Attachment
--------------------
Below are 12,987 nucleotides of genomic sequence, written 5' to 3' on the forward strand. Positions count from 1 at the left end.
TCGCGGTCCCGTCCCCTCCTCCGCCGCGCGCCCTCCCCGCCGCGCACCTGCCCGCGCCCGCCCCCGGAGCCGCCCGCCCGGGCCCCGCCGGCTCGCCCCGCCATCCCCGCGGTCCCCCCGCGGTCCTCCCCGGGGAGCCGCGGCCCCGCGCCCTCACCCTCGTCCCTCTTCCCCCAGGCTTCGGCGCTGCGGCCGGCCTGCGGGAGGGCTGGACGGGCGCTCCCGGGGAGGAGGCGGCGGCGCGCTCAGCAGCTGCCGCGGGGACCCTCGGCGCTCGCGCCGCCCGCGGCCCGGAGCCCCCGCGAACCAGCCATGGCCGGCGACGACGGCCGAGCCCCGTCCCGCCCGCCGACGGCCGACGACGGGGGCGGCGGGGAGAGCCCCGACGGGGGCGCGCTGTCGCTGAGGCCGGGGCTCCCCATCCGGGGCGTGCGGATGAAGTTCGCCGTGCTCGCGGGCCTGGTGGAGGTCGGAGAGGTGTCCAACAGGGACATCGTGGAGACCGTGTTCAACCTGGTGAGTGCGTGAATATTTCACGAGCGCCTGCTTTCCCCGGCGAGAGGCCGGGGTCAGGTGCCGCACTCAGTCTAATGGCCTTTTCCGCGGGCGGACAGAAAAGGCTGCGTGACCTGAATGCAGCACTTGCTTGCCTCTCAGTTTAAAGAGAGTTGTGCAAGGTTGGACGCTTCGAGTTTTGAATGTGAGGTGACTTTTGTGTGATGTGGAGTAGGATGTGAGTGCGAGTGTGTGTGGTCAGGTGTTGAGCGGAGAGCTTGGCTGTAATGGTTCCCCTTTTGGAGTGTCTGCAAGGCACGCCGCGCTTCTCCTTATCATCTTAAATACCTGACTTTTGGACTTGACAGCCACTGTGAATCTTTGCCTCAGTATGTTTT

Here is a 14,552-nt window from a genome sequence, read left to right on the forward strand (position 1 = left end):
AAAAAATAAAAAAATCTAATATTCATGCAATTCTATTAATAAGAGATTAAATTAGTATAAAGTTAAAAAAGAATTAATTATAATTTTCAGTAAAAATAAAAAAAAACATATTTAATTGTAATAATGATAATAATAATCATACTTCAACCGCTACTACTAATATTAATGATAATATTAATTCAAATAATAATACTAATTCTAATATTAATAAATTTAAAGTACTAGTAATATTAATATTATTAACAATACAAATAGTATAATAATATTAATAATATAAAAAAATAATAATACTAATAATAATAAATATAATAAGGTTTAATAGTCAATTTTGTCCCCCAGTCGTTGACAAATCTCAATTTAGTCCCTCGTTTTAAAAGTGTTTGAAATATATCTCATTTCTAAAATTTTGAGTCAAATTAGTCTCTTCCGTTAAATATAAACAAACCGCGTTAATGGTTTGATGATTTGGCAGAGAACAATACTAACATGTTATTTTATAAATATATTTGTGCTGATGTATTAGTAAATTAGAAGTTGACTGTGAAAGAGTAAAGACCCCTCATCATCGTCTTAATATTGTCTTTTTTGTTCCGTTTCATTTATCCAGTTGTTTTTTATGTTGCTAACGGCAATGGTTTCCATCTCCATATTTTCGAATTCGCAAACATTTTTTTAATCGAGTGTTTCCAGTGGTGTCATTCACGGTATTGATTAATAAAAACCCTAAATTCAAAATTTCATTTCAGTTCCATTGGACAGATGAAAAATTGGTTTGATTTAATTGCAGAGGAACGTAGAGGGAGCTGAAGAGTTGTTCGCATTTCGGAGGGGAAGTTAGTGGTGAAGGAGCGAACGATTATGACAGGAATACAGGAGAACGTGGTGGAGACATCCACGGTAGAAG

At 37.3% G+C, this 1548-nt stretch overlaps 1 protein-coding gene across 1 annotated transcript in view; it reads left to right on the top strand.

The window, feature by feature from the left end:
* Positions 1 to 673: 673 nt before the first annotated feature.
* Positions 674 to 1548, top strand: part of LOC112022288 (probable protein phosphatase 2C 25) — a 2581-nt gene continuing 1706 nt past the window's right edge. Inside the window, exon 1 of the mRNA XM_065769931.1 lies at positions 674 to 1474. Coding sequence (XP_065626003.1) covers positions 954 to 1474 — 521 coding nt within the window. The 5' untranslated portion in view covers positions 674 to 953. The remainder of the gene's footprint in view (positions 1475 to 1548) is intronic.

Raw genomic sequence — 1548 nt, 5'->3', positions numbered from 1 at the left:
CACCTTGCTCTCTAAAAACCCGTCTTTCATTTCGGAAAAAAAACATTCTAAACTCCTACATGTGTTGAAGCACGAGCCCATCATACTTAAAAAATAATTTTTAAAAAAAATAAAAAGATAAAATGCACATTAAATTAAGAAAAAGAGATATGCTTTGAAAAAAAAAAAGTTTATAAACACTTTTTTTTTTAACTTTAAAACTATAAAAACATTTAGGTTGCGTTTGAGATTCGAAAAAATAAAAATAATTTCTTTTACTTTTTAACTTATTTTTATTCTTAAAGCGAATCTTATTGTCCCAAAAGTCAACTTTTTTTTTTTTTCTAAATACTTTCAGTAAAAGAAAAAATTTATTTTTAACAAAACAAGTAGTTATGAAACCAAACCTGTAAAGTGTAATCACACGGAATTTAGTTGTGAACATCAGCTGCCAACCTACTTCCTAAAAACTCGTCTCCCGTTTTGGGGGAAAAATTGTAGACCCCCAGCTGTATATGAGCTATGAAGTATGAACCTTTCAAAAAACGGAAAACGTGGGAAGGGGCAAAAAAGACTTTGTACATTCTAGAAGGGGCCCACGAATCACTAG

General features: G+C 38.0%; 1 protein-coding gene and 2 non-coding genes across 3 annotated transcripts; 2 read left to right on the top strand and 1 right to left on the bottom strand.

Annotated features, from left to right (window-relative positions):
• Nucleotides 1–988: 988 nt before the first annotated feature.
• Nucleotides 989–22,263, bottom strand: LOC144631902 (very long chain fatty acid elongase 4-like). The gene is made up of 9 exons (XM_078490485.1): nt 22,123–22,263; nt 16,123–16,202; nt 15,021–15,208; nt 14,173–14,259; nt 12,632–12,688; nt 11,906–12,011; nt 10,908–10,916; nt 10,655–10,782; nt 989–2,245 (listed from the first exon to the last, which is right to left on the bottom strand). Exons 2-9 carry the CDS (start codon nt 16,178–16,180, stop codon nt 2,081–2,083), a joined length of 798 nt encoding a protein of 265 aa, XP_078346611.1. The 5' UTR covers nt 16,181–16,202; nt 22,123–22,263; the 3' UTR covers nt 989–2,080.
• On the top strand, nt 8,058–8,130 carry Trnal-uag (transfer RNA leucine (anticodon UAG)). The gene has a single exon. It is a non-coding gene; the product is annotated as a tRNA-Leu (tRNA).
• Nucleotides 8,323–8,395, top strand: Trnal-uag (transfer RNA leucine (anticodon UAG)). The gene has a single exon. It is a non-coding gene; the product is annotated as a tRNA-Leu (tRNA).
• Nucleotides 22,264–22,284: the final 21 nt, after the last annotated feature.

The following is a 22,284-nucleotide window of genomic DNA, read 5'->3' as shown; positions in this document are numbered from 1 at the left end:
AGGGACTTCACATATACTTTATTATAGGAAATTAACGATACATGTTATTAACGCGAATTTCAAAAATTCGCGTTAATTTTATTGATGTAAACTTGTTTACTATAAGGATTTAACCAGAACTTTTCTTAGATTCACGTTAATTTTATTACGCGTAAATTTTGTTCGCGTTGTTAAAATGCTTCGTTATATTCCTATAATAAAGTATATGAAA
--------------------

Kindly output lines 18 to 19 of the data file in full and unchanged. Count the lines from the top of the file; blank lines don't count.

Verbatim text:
The following is a 22,284-nucleotide window of genomic DNA, read 5'->3' as shown; positions in this document are numbered from 1 at the left end:
AGGGACTTCACATATACTTTATTATAGGAAATTAACGATACATGTTATTAACGCGAATTTCAAAAATTCGCGTTAATTTTATTGATGTAAACTTGTTTACTATAAGGATTTAACCAGAACTTTTCTTAGATTCACGTTAATTTTATTACGCGTAAATTTTGTTCGCGTTGTTAAAATGCTTCGTTATATTCCTATAATAAAGTATATGAAA